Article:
Scientists at Harvard University say using DNA as a means of storing data is a foregone conclusion. "It'll soon be possible to store the entire content of the entire World Wide Web within just 75 grams, about 75 paper clips worth, of DNA material."
Yes, it's all one giant circle. Data use begets more data use--and more market players using it too.
Christian Madsbjerg, cofounder of business consultancy ReD, says when it comes to technology mirroring or mimicking the human brain in the future, well, that's a big fat fail. Madsbjerg writes a post to that effect in VentureBeat in response to John Funge's post in the same publication making the opposite claim. Only one of them can be right about this. But which one?
Amazon Web Services announced a new streaming data real-time processing service called Kinesis. It was released in a limited preview with pay-as-you-go-pricing last Thursday but it already looks to be a substantial differentiator in the cloud provider race.
Once again, big data shows us it can be helpful--or not so much, depending on your perspective. That suggested police speed trap for instance is helpful to police and to public safety, but few drivers would find it a welcome development. Ditto on the tracking of individual driver behavior which could help public safety but also trap drivers in higher insurance rates, too.
"If someone conducts a Google mobile search for 'screwdrivers,' for instance, a local hardware store could bid to have its store listing served to that user," writes John McDermott in his post in Digiday. "By pairing that person's location data with its database of store listings, Google can see if the person who saw that ad subsequently visited the store."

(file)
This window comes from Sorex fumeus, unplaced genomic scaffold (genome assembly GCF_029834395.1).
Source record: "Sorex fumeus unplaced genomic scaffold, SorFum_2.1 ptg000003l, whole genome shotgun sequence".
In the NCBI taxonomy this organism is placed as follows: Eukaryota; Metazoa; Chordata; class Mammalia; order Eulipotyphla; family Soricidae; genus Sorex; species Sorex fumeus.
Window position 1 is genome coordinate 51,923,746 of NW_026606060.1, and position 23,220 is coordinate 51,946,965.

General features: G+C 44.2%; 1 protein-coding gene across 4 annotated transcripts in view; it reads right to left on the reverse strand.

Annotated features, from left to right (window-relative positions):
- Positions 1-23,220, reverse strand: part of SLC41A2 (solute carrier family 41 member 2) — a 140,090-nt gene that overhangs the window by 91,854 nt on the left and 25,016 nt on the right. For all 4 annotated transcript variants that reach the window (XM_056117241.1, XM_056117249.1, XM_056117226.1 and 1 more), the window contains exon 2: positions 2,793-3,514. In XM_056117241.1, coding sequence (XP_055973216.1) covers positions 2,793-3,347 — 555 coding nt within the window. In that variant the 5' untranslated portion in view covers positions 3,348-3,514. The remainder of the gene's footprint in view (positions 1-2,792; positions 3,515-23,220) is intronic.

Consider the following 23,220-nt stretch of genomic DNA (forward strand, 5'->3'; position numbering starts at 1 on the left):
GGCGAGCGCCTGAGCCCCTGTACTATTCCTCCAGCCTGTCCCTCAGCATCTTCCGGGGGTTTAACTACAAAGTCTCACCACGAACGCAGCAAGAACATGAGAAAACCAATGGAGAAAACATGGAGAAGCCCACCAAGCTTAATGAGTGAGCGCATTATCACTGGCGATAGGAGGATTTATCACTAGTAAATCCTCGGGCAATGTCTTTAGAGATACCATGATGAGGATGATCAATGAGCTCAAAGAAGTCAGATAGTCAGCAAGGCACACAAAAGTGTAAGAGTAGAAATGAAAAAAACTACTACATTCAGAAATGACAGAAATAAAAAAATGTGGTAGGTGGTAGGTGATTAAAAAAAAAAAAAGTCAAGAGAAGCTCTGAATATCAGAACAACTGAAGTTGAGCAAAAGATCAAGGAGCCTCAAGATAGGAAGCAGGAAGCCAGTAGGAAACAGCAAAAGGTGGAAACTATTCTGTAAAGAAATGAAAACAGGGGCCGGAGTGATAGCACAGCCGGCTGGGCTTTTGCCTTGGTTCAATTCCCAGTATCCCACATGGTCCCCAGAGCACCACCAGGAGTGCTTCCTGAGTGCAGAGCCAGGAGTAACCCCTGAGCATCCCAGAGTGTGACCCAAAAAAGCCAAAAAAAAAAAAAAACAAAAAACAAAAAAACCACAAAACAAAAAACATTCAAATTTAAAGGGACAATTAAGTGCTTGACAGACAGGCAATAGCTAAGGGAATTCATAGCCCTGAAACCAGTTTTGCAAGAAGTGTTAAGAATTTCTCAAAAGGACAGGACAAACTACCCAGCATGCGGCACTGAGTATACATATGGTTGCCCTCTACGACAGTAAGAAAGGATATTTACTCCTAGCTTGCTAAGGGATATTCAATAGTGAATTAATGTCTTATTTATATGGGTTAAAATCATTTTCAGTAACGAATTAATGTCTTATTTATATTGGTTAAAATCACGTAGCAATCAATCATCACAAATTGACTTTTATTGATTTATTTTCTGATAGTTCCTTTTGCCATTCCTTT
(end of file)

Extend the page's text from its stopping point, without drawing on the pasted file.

What better way to constantly track mobile users than to brand their person. Ummm, tattoo their throat? The Google patent application says users benefit from getting the electronic tattoo by enjoying hands-free phone operation and clear conversations even in the nosiest of environments. But the 10-page US Patent Application No. 20130297301 says the throat tattoo has a display and user interface with a lie-detector too. Now, what good is all of that to the user?
It's no secret that retailers are using cameras to track how long customers look at specific merchandise and in-store displays and signage. It's also widely known that some retailers track shopper behavior in-store via shoppers' cell phones. Shoppers do not take kindly to such spying but they are doubly upset with the emerging practice of retailers studying their person and not just their shopping behaviors.
Amazon is collecting viewer feedback in innovative ways in order to improve the traditional TV development process.
Ford says it "considers analytics and big data--in and out of vehicles--the next frontier for innovation, competition and productivity." Its latest innovation to come from big data use is eco-conscious designs and user abilities to further "green" their car ownership.